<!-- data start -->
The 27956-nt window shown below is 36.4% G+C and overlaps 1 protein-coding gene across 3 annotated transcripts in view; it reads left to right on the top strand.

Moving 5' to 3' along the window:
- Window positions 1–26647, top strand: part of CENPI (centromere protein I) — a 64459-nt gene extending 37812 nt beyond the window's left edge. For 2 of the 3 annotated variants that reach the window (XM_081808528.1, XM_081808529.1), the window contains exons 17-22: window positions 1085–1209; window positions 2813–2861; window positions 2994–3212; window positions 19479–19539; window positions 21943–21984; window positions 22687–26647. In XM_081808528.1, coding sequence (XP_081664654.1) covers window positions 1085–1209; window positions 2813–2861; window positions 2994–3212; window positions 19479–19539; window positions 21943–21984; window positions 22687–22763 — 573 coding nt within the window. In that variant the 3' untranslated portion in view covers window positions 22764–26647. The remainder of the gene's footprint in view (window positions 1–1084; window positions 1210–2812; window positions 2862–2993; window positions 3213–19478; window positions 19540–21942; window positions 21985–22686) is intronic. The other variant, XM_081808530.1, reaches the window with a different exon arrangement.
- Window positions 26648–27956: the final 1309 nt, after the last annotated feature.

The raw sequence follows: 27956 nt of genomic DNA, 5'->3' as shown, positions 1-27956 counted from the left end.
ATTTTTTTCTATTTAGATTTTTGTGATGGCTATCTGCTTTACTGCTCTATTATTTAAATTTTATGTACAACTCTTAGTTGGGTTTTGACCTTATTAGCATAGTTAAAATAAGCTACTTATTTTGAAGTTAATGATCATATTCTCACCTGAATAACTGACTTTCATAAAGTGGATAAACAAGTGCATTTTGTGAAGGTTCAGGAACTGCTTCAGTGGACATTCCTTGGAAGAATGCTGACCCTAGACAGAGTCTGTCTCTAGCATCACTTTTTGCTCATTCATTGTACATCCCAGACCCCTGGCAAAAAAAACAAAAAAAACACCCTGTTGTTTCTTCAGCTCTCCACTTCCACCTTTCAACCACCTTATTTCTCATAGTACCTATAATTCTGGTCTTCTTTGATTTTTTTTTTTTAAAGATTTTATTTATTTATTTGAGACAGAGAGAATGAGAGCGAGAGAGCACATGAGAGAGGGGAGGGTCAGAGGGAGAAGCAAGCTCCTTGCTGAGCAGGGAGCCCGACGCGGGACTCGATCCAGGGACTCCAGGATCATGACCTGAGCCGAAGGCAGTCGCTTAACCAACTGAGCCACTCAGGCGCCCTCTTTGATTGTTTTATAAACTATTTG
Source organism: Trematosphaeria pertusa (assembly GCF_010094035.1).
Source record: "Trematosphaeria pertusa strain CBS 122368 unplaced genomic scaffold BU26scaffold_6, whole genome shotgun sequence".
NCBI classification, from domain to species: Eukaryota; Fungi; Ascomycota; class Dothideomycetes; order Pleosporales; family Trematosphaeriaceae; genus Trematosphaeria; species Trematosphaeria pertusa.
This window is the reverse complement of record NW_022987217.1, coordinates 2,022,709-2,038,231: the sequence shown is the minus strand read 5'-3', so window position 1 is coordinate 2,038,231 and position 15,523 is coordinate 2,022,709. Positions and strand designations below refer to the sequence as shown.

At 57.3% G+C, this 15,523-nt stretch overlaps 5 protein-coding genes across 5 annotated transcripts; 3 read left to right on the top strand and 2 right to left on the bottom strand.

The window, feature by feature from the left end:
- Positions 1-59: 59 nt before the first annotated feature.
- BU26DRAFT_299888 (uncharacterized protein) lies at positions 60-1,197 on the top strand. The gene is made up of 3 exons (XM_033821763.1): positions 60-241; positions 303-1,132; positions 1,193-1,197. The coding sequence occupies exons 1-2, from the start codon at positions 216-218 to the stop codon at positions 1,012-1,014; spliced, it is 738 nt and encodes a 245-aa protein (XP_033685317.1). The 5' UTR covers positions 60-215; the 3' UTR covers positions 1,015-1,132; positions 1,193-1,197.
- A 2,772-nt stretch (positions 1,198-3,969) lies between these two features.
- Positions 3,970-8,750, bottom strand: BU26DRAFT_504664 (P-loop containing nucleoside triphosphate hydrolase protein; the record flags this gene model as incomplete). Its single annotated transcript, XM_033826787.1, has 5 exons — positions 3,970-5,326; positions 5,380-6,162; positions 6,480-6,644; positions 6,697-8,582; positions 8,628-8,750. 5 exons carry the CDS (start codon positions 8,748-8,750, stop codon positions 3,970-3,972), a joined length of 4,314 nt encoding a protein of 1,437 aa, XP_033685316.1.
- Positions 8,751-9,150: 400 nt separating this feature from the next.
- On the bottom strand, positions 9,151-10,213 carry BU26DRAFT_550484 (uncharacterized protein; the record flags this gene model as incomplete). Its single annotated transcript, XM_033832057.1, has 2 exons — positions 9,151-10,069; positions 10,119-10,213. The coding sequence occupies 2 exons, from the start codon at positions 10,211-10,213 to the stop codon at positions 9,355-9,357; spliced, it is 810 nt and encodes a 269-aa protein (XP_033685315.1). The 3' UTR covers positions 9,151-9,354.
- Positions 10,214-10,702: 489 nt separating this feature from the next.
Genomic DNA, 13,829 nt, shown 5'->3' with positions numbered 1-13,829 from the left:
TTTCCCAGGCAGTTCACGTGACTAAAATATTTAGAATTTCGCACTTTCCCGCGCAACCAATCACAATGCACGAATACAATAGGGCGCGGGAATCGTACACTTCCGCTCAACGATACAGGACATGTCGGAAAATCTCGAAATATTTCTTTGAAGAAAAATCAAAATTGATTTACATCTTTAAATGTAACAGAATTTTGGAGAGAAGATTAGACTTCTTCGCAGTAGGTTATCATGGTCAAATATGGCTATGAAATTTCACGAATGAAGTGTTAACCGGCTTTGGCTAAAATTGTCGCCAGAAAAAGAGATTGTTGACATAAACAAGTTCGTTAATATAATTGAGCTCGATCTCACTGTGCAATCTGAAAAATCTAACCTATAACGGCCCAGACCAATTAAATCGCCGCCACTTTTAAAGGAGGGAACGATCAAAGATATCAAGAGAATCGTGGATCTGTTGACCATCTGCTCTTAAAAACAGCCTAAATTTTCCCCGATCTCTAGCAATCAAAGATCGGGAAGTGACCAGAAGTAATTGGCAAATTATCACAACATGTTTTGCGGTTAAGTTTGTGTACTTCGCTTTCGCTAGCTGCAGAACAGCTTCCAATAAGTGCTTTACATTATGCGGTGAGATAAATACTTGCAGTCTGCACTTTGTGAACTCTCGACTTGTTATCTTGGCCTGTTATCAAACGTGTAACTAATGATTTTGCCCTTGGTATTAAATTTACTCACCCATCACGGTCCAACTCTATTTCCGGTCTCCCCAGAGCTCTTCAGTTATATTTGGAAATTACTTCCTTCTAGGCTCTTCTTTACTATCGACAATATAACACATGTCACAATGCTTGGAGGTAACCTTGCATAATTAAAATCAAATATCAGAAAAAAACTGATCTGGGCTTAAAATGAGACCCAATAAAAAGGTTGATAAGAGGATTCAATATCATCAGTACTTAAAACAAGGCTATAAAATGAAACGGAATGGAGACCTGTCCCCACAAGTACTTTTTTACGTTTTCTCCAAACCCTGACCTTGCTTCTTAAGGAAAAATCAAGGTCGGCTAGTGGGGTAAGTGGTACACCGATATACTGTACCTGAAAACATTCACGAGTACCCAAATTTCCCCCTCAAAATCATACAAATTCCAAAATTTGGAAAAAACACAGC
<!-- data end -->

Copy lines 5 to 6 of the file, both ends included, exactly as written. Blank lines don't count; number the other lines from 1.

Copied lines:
The raw sequence follows: 27956 nt of genomic DNA, 5'->3' as shown, positions 1-27956 counted from the left end.
ATTTTTTTCTATTTAGATTTTTGTGATGGCTATCTGCTTTACTGCTCTATTATTTAAATTTTATGTACAACTCTTAGTTGGGTTTTGACCTTATTAGCATAGTTAAAATAAGCTACTTATTTTGAAGTTAATGATCATATTCTCACCTGAATAACTGACTTTCATAAAGTGGATAAACAAGTGCATTTTGTGAAGGTTCAGGAACTGCTTCAGTGGACATTCCTTGGAAGAATGCTGACCCTAGACAGAGTCTGTCTCTAGCATCACTTTTTGCTCATTCATTGTACATCCCAGACCCCTGGCAAAAAAAACAAAAAAAACACCCTGTTGTTTCTTCAGCTCTCCACTTCCACCTTTCAACCACCTTATTTCTCATAGTACCTATAATTCTGGTCTTCTTTGATTTTTTTTTTTTAAAGATTTTATTTATTTATTTGAGACAGAGAGAATGAGAGCGAGAGAGCACATGAGAGAGGGGAGGGTCAGAGGGAGAAGCAAGCTCCTTGCTGAGCAGGGAGCCCGACGCGGGACTCGATCCAGGGACTCCAGGATCATGACCTGAGCCGAAGGCAGTCGCTTAACCAACTGAGCCACTCAGGCGCCCTCTTTGATTGTTTTATAAACTATTTG